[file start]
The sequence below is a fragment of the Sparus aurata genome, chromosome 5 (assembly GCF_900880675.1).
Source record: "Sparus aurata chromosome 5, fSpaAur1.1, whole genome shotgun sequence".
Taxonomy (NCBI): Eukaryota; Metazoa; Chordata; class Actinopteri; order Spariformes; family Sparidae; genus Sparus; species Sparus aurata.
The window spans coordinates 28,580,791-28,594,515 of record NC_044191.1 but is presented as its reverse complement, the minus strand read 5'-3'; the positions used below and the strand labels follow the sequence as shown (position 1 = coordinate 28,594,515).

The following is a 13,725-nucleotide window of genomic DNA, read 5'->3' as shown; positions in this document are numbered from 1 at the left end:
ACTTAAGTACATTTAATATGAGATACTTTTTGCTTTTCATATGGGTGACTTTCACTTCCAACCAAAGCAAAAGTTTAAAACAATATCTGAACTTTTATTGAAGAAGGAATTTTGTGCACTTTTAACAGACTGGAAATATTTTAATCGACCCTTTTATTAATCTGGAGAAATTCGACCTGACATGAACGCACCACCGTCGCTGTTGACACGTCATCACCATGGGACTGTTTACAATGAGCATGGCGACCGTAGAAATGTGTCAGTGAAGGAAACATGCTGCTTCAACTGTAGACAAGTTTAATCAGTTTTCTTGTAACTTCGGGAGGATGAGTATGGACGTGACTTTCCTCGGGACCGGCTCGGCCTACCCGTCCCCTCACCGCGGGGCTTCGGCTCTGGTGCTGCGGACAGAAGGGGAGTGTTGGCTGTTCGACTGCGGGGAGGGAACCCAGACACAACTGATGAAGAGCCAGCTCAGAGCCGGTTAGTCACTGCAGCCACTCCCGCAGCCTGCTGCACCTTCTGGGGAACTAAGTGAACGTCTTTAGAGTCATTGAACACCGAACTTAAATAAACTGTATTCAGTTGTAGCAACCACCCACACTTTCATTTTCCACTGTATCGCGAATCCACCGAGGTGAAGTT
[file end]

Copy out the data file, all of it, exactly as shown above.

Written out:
The sequence below is a fragment of the Sparus aurata genome, chromosome 5 (assembly GCF_900880675.1).
Source record: "Sparus aurata chromosome 5, fSpaAur1.1, whole genome shotgun sequence".
Taxonomy (NCBI): Eukaryota; Metazoa; Chordata; class Actinopteri; order Spariformes; family Sparidae; genus Sparus; species Sparus aurata.
The window spans coordinates 28,580,791-28,594,515 of record NC_044191.1 but is presented as its reverse complement, the minus strand read 5'-3'; the positions used below and the strand labels follow the sequence as shown (position 1 = coordinate 28,594,515).

The following is a 13,725-nucleotide window of genomic DNA, read 5'->3' as shown; positions in this document are numbered from 1 at the left end:
ACTTAAGTACATTTAATATGAGATACTTTTTGCTTTTCATATGGGTGACTTTCACTTCCAACCAAAGCAAAAGTTTAAAACAATATCTGAACTTTTATTGAAGAAGGAATTTTGTGCACTTTTAACAGACTGGAAATATTTTAATCGACCCTTTTATTAATCTGGAGAAATTCGACCTGACATGAACGCACCACCGTCGCTGTTGACACGTCATCACCATGGGACTGTTTACAATGAGCATGGCGACCGTAGAAATGTGTCAGTGAAGGAAACATGCTGCTTCAACTGTAGACAAGTTTAATCAGTTTTCTTGTAACTTCGGGAGGATGAGTATGGACGTGACTTTCCTCGGGACCGGCTCGGCCTACCCGTCCCCTCACCGCGGGGCTTCGGCTCTGGTGCTGCGGACAGAAGGGGAGTGTTGGCTGTTCGACTGCGGGGAGGGAACCCAGACACAACTGATGAAGAGCCAGCTCAGAGCCGGTTAGTCACTGCAGCCACTCCCGCAGCCTGCTGCACCTTCTGGGGAACTAAGTGAACGTCTTTAGAGTCATTGAACACCGAACTTAAATAAACTGTATTCAGTTGTAGCAACCACCCACACTTTCATTTTCCACTGTATCGCGAATCCACCGAGGTGAAGTT